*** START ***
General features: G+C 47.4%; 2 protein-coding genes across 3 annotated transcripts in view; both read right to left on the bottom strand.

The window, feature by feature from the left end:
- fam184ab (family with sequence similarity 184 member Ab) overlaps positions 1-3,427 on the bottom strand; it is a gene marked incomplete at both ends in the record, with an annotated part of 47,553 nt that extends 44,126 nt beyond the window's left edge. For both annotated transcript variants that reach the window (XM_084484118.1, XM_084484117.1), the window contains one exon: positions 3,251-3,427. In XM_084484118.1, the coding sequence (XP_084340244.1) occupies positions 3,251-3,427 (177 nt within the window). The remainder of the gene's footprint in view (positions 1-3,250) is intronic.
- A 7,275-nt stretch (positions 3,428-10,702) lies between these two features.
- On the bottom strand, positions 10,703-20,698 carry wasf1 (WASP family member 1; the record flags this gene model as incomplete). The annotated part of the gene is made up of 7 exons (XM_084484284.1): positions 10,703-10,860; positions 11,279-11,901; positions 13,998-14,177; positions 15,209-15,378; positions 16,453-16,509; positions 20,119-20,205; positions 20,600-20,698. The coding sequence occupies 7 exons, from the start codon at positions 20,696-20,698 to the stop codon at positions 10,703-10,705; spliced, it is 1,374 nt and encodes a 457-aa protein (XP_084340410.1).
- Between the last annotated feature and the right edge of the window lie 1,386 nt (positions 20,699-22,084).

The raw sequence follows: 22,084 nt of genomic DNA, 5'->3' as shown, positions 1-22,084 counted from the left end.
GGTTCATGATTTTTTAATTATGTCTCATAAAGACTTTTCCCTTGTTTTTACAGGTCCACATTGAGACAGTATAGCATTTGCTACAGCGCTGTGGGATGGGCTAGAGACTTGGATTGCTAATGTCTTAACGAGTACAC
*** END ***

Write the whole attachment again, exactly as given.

General features: G+C 47.4%; 2 protein-coding genes across 3 annotated transcripts in view; both read right to left on the bottom strand.

The window, feature by feature from the left end:
- fam184ab (family with sequence similarity 184 member Ab) overlaps positions 1-3,427 on the bottom strand; it is a gene marked incomplete at both ends in the record, with an annotated part of 47,553 nt that extends 44,126 nt beyond the window's left edge. For both annotated transcript variants that reach the window (XM_084484118.1, XM_084484117.1), the window contains one exon: positions 3,251-3,427. In XM_084484118.1, the coding sequence (XP_084340244.1) occupies positions 3,251-3,427 (177 nt within the window). The remainder of the gene's footprint in view (positions 1-3,250) is intronic.
- A 7,275-nt stretch (positions 3,428-10,702) lies between these two features.
- On the bottom strand, positions 10,703-20,698 carry wasf1 (WASP family member 1; the record flags this gene model as incomplete). The annotated part of the gene is made up of 7 exons (XM_084484284.1): positions 10,703-10,860; positions 11,279-11,901; positions 13,998-14,177; positions 15,209-15,378; positions 16,453-16,509; positions 20,119-20,205; positions 20,600-20,698. The coding sequence occupies 7 exons, from the start codon at positions 20,696-20,698 to the stop codon at positions 10,703-10,705; spliced, it is 1,374 nt and encodes a 457-aa protein (XP_084340410.1).
- Between the last annotated feature and the right edge of the window lie 1,386 nt (positions 20,699-22,084).

The raw sequence follows: 22,084 nt of genomic DNA, 5'->3' as shown, positions 1-22,084 counted from the left end.
GGTTCATGATTTTTTAATTATGTCTCATAAAGACTTTTCCCTTGTTTTTACAGGTCCACATTGAGACAGTATAGCATTTGCTACAGCGCTGTGGGATGGGCTAGAGACTTGGATTGCTAATGTCTTAACGAGTACAC